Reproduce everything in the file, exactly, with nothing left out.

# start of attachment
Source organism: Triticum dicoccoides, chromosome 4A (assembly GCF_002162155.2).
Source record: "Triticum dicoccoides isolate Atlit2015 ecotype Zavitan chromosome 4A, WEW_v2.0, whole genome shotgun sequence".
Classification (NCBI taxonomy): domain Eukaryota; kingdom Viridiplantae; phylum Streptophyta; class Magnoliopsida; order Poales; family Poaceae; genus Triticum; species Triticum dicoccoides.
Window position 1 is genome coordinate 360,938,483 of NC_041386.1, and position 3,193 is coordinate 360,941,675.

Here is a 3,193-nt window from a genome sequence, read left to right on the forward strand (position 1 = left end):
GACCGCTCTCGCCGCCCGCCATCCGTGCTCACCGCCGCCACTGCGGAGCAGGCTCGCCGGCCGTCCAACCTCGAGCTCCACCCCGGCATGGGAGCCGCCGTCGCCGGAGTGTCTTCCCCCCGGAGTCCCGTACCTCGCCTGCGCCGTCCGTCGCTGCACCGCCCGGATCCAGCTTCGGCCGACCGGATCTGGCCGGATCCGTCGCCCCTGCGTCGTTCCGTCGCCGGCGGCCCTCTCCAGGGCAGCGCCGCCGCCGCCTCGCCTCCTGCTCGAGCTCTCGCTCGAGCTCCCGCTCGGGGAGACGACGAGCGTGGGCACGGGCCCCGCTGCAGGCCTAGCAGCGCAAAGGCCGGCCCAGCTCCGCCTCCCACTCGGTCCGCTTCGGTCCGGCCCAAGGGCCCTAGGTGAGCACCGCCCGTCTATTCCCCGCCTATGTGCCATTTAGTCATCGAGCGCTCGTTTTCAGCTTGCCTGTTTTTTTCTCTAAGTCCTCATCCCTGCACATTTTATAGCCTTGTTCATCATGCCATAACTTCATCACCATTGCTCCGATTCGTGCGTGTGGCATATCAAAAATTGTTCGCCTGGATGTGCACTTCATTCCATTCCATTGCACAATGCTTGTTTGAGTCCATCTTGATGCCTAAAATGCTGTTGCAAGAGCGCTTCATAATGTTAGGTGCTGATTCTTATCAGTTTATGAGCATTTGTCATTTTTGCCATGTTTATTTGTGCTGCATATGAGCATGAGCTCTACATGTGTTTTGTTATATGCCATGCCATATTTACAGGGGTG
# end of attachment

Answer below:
Source organism: Triticum dicoccoides, chromosome 4A (assembly GCF_002162155.2).
Source record: "Triticum dicoccoides isolate Atlit2015 ecotype Zavitan chromosome 4A, WEW_v2.0, whole genome shotgun sequence".
Classification (NCBI taxonomy): domain Eukaryota; kingdom Viridiplantae; phylum Streptophyta; class Magnoliopsida; order Poales; family Poaceae; genus Triticum; species Triticum dicoccoides.
Window position 1 is genome coordinate 360,938,483 of NC_041386.1, and position 3,193 is coordinate 360,941,675.

Here is a 3,193-nt window from a genome sequence, read left to right on the forward strand (position 1 = left end):
GACCGCTCTCGCCGCCCGCCATCCGTGCTCACCGCCGCCACTGCGGAGCAGGCTCGCCGGCCGTCCAACCTCGAGCTCCACCCCGGCATGGGAGCCGCCGTCGCCGGAGTGTCTTCCCCCCGGAGTCCCGTACCTCGCCTGCGCCGTCCGTCGCTGCACCGCCCGGATCCAGCTTCGGCCGACCGGATCTGGCCGGATCCGTCGCCCCTGCGTCGTTCCGTCGCCGGCGGCCCTCTCCAGGGCAGCGCCGCCGCCGCCTCGCCTCCTGCTCGAGCTCTCGCTCGAGCTCCCGCTCGGGGAGACGACGAGCGTGGGCACGGGCCCCGCTGCAGGCCTAGCAGCGCAAAGGCCGGCCCAGCTCCGCCTCCCACTCGGTCCGCTTCGGTCCGGCCCAAGGGCCCTAGGTGAGCACCGCCCGTCTATTCCCCGCCTATGTGCCATTTAGTCATCGAGCGCTCGTTTTCAGCTTGCCTGTTTTTTTCTCTAAGTCCTCATCCCTGCACATTTTATAGCCTTGTTCATCATGCCATAACTTCATCACCATTGCTCCGATTCGTGCGTGTGGCATATCAAAAATTGTTCGCCTGGATGTGCACTTCATTCCATTCCATTGCACAATGCTTGTTTGAGTCCATCTTGATGCCTAAAATGCTGTTGCAAGAGCGCTTCATAATGTTAGGTGCTGATTCTTATCAGTTTATGAGCATTTGTCATTTTTGCCATGTTTATTTGTGCTGCATATGAGCATGAGCTCTACATGTGTTTTGTTATATGCCATGCCATATTTACAGGGGTG